In springtime, mushroom hunters are ravenous for morels (Morchella). Come summer, chanterelles (Cantharellus) and black trumpets (Craterellus) top the list. Fast forward to winter, mushrooms like enoki (Flammulina velutipes) and wood ear (Auricularia auricula) can still be found deep within a snow-blanketed forest.
“But wait, Adam… you skipped a season.” Ah yes… autumn. How could I forget?
Autumn may very well be the most prolific season for mushrooms. Is it any surprise that several nationally recognized fungal forays are held during the weeks of late August through October? Shaggy manes, honey mushrooms, lion’s mane, chicken of the woods… these mushrooms all beckon the mushroom hunter into the autumn woods in search of tasty rewards.
Of course, a “wilderness supermarket” can emerge any time of year… fully stocked with mushrooms… so long as steady rains align with ideal temperatures. It is the autumn season, however, that seems to be among the most reliable.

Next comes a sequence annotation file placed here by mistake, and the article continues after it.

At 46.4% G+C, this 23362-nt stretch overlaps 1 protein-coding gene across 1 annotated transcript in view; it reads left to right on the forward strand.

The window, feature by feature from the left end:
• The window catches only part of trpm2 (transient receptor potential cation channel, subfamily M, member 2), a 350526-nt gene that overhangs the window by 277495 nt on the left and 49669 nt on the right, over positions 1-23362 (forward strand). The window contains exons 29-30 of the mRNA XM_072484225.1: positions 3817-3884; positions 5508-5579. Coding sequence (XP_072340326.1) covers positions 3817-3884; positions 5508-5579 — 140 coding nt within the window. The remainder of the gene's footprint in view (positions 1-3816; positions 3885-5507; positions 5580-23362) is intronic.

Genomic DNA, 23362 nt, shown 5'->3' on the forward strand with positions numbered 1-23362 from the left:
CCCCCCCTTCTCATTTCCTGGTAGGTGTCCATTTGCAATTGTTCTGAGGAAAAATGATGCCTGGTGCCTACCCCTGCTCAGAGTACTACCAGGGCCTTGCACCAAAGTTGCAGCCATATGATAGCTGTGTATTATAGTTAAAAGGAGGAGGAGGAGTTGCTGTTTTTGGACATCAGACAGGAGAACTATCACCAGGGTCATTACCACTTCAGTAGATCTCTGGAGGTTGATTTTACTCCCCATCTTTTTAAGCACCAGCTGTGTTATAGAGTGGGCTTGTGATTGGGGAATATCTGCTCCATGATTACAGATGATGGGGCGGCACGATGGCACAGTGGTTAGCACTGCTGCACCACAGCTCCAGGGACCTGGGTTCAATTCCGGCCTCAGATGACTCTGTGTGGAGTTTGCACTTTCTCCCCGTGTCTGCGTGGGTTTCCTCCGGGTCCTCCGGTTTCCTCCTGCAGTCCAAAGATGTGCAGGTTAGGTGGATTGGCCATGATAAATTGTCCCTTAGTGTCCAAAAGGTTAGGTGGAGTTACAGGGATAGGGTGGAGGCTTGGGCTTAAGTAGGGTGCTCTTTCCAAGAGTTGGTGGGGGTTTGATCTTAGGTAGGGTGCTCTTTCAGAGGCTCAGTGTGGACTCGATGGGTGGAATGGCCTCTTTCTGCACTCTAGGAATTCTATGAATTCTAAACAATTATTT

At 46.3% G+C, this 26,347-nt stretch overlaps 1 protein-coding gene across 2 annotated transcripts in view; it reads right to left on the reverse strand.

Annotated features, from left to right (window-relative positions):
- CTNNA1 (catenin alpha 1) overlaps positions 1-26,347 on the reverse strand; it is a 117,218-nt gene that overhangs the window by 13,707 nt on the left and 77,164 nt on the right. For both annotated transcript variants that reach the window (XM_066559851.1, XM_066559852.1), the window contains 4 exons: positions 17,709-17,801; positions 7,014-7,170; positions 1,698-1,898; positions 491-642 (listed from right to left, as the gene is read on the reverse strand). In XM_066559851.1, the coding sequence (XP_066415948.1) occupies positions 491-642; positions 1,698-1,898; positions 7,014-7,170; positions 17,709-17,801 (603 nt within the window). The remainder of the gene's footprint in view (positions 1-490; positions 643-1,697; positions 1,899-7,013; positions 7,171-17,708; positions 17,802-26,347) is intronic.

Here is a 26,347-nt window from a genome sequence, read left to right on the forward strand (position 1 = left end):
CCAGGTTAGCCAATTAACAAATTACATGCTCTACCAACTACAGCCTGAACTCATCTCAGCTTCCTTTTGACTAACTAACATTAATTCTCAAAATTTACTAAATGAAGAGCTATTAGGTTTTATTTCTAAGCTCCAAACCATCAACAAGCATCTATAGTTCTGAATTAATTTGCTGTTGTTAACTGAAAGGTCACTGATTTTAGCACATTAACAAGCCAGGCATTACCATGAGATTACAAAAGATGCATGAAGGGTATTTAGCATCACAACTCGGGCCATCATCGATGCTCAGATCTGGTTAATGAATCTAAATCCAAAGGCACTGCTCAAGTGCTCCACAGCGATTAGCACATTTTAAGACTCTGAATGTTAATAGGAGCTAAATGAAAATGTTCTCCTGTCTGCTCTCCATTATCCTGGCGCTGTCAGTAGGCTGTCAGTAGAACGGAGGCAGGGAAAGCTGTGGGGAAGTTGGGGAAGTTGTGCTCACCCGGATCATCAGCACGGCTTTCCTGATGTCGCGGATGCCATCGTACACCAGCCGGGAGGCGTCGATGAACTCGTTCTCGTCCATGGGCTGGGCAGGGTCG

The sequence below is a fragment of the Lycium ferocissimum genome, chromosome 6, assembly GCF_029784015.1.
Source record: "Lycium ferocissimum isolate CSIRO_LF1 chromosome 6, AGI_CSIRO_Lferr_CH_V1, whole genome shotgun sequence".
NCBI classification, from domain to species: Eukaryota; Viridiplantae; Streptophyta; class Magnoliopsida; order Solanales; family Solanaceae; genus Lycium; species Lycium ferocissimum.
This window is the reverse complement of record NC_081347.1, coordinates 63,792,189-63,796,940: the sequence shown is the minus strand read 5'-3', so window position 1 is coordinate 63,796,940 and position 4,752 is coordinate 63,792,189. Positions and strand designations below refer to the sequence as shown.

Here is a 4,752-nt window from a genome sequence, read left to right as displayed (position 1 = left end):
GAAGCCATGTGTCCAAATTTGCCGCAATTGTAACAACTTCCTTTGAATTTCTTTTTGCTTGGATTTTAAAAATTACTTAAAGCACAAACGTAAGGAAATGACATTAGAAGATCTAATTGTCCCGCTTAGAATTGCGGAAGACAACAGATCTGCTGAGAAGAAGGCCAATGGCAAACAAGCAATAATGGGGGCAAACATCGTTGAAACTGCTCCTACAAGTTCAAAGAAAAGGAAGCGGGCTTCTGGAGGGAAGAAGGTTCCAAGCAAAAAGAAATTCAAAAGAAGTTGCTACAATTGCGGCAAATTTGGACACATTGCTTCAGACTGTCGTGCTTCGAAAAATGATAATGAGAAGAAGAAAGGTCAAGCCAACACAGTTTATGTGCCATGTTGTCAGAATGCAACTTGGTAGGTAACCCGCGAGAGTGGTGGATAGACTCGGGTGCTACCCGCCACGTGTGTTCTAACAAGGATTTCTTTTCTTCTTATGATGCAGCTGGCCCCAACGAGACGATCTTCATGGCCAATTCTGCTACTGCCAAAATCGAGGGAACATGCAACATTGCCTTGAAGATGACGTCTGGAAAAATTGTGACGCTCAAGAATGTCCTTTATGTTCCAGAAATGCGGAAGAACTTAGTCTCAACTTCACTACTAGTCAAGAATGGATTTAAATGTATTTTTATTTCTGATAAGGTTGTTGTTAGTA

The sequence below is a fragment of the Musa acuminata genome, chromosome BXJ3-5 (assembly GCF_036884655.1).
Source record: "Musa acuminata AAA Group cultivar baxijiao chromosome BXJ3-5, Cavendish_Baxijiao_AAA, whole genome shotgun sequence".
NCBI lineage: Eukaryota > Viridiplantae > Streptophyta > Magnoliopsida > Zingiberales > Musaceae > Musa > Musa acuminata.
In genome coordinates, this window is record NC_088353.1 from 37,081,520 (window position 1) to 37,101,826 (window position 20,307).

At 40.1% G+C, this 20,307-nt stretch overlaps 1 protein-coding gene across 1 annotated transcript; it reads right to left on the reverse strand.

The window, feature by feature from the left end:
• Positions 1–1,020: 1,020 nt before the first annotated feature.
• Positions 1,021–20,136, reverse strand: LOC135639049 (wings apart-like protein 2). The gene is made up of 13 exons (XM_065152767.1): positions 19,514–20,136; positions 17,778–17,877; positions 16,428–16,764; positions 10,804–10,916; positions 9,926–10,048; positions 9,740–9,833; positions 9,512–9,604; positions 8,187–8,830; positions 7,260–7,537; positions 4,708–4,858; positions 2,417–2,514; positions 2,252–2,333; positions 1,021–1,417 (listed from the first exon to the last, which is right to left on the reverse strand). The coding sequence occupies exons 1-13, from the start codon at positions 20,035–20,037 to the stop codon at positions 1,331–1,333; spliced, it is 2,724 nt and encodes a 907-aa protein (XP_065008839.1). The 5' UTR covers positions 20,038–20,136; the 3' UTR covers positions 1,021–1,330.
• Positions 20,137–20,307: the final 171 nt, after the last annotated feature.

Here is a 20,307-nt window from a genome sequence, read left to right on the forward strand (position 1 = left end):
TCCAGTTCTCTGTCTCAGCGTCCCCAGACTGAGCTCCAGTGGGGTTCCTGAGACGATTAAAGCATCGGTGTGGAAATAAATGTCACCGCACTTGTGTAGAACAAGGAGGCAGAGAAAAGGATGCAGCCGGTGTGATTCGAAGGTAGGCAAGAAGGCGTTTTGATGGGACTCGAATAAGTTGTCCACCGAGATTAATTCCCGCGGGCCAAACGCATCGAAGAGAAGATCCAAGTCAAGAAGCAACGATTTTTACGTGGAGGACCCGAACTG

Which leads me back to the opening statement: Every season has its prized edible mushroom.
You see, there’s a particular fall edible mushroom that may very well be the most popular for its season. Known colloquially as hen of the woods (Grifola frondosa, maitake, sheep’s head… anything goes!), this particular fungus doesn’t quite look like the others. What’s more, it doesn’t even act like other mushrooms when eaten.
Why’s that? Well, it turns out that hen of the woods — one of the most popular edible mushrooms on this planet — is also a powerful medicinal mushroom with important healing qualities.
Interested in learning more about this impressive mushroom?
Check out this brand new video on the maitake mushroom, in which I discuss its identification, medicinal benefits, and more!